When I was ten my parents took me along to see Patti Smith and Bob Dylan on their Australian tour. Set in the moggy outdoor air of Darwin’s grassy amphitheatre, I recall that Dylan’s set flew past me with no consequence, but Patti Smith’s performance was mesmerising. I don’t remember much of what she played, only that her set resonated with me so much that it is still one of my favourite early life memories.
Settling into the large expanse of Melbourne’s Town Hall, the dimly lit auditorium was a far departure from the dewy lawn I sat on last time I heard ‘Gloria’ live, but as a silhouetted Adalita stalked the stage to deliver a rousing take on the album’s opener, I felt that same bubble of excitement I had as a child. Backed by mostly The Drones, Adalita was striking in her conviction as the opening performer.
Each song was a stunning tribute to its original, fitting with its chosen performer with ease. In contrast to Adalita, Courtney Barnett was casual and unbridled in her wailing takes of ‘Redondo Beach’ and ‘Break It Up’. Where Gareth Liddiard let the dark and mood of the songs shift through his disparate vocals and guitar play, Jen Cloher was bright and infectious as she soared through the daunting three part ‘Land’, seemingly unfazed as she dropped the mic to race around the stage, barely visible as she windmill-armed her way behind the drum kit.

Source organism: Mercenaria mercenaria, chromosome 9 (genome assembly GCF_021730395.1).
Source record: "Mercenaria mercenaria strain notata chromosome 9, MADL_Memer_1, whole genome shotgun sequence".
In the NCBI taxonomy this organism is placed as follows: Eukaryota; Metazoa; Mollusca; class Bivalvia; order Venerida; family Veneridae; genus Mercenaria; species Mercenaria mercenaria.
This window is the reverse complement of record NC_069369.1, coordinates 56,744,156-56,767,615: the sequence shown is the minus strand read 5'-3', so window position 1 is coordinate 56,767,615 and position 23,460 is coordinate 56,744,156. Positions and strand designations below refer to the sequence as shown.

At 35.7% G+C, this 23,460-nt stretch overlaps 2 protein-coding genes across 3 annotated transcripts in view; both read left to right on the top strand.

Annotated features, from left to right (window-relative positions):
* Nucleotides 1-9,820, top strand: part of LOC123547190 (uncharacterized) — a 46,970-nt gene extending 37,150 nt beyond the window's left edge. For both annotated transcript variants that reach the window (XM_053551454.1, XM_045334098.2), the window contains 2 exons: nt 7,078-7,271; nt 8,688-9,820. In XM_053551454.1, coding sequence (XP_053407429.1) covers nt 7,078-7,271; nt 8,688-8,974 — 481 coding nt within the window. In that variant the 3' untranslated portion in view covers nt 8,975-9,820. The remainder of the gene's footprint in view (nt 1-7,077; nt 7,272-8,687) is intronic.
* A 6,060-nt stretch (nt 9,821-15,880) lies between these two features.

And while the magic of Smith’s debut shone throughout the show, I found myself feeling a little crestfallen when the performers would come on one per song. I guess I had come to the show thinking that I was going to witness all four on stage together, standing side by side as they tackled songs. Was I asking too much to have four brilliant artists take the stage together? It wasn’t that the performances lacked, because each song stirred that love of Smith’s music that I have carried with me for most of my life. It was more that each time one singer left for another to take their place, the energy they created in their performance waned ever so slightly, scattering into the dark like smoke.
I did eventually get what I wanted with everyone coming onstage at the end for a raucous version of ‘My Generation’. They shared vocals, they rolled around the stage, the keyboardist sprinted to the back to play his part on the auditorium’s organ – it was several minutes of love and passion for a performer who has been a great influence to us all and it was a triumphant finish to a performance of songs that mean so much to so many.